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Negotiating with Anger

In the Stoic psychology, anger, like all of the passions, is a source of irrationality and vice. Seneca has the most complete treatment available to us, and it includes many descriptions of the undignified behavior of people in the thrall of this passion. The Stoic ideal was apatheia; the absence of passions. This did not mean the absence of emotion; the distinction between destructive passions on the one hand, emotions on the other, and reason, is a not entirely untenable taxonomy. That apathy has come to mean not only a lack of passion, but a lack of motivation, initiative, or willpower, is surely a mark of the triumph of Stoicism’s intellectual enemies.

Aristotle had a different take on anger. For him, all emotions were to an extent cognitive; they had intentionality and were based on beliefs. Moreover, having the right emotional response to the right degree for the right reason was an important part of a virtuous character. Erroneous of inappropriate anger was a sign of a character flaw.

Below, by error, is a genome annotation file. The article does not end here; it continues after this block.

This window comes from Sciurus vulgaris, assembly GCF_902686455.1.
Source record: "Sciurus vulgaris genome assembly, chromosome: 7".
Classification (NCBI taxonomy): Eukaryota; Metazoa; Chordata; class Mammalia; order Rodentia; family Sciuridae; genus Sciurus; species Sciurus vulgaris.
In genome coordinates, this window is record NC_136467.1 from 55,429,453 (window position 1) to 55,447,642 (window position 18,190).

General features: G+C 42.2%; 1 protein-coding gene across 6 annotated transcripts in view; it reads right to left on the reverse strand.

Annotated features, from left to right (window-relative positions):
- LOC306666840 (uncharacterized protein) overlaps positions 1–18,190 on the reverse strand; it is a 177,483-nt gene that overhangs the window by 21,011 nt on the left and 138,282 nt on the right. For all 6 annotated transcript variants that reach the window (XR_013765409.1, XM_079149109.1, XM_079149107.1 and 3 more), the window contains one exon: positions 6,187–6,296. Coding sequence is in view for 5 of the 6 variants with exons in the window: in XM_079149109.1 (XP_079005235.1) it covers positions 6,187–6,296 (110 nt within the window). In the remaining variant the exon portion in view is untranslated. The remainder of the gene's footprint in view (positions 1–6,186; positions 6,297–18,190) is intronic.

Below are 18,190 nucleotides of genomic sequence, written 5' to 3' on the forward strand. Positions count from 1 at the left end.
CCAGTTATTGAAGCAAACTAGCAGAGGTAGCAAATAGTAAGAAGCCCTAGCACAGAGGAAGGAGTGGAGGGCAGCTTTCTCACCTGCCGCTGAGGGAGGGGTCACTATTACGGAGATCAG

Yesterday, I was very angry about something. It began to boil first thing in the morning, on my way to work. It hit me very hard for a duration of about 20 minutes later that afternoon. This anger is of a very particular kind. I remember the first time I felt it—it was, in fact, almost exactly ten years ago. Back then, I indulged in some very spiteful and nasty plans for the objects of my anger. Fortunately, my lack of self-restraint was coupled with a complete and utter cowardice, and so no rash actions were taken.

Yesterday morning, I had spent my commute talking myself down to a reasonable state of mind. Once at work, I threw myself into my responsibilities. When the time finally came to discuss the object of my anger, it went very well—I had less to be angry about than I thought I did, if it’s even appropriate to think of the situation in terms of what I have to be angry about.

Yet it was after that conversation that I was really overtaken by the anger. I very nearly saw red; it was all I could do to keep myself from screaming or thrashing about or otherwise making a scene. I did keep myself from such childish behavior, and thankfully the moment passed.

In Aristotle’s scheme, I exercised self-control but lack true temperance. In the Stoic binary of 0 = non-virtuous, 1 = virtuous, I am a clean 0.

For my part, I don’t know why I got so mad when I got so mad. Mostly, I am glad I weathered it without doing anything stupid. Maybe that’s the most that can be expected from someone so intemperate.

It’s certainly a start.